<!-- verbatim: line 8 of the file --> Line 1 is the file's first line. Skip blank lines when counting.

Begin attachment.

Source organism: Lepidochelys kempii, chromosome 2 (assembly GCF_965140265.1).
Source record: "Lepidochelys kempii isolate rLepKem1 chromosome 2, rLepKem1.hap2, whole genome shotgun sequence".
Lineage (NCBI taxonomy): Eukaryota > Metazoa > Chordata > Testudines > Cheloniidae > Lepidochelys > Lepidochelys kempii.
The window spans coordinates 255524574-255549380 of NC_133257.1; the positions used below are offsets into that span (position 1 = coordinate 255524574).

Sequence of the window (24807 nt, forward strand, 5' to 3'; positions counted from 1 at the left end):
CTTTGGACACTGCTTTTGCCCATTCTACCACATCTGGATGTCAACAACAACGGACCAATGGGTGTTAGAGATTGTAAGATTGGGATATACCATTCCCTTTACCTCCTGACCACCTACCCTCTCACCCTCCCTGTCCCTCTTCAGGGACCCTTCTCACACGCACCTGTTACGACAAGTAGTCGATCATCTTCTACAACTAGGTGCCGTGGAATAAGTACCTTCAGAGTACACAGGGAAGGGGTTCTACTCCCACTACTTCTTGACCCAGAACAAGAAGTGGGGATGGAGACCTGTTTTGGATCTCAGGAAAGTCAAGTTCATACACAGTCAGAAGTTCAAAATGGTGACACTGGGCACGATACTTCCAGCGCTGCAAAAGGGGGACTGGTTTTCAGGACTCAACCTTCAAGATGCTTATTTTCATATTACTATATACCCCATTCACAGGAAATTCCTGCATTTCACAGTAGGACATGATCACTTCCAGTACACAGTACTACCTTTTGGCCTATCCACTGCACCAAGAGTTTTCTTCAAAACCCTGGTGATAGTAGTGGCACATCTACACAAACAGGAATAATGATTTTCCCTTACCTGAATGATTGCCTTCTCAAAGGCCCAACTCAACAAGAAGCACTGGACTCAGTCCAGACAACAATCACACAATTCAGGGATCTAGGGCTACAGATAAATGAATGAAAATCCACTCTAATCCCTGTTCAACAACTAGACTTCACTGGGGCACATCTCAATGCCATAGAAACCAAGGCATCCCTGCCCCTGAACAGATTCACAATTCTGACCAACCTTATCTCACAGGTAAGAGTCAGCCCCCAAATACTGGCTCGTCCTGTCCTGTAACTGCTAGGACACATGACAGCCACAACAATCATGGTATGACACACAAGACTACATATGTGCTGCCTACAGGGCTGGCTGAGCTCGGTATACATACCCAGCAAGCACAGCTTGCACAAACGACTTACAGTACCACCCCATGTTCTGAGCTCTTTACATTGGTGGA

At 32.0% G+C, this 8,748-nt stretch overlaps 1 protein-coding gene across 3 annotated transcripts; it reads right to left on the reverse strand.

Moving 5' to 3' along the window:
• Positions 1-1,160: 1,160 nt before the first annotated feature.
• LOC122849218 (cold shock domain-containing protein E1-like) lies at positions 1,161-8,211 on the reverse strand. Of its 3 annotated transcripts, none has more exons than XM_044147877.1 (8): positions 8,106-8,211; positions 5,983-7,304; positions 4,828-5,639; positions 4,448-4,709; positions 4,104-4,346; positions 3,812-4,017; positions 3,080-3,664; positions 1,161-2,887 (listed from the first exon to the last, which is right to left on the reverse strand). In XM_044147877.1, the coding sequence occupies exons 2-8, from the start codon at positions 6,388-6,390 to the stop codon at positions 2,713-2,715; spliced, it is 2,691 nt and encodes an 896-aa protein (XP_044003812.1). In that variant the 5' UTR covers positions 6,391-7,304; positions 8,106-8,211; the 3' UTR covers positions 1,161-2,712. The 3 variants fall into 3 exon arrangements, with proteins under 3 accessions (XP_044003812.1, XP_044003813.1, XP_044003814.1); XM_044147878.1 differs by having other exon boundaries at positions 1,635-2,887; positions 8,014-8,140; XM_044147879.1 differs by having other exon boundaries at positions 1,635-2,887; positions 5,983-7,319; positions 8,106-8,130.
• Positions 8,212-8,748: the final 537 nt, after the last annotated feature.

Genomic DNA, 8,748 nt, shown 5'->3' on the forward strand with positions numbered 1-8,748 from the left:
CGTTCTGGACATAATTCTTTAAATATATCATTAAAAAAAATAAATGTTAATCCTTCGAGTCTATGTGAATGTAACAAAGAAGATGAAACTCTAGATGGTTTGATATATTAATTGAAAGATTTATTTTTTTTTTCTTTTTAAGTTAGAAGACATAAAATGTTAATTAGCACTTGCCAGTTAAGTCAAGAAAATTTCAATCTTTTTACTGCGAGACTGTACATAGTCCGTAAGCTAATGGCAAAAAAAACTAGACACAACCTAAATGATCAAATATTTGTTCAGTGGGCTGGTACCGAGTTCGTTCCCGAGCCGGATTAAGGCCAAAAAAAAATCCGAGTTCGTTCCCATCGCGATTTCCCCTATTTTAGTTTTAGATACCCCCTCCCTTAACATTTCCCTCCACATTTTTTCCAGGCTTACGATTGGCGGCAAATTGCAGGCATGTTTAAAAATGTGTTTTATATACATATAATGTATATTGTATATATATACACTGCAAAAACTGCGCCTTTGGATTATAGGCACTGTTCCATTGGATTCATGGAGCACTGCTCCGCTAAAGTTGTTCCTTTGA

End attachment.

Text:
Moving 5' to 3' along the window: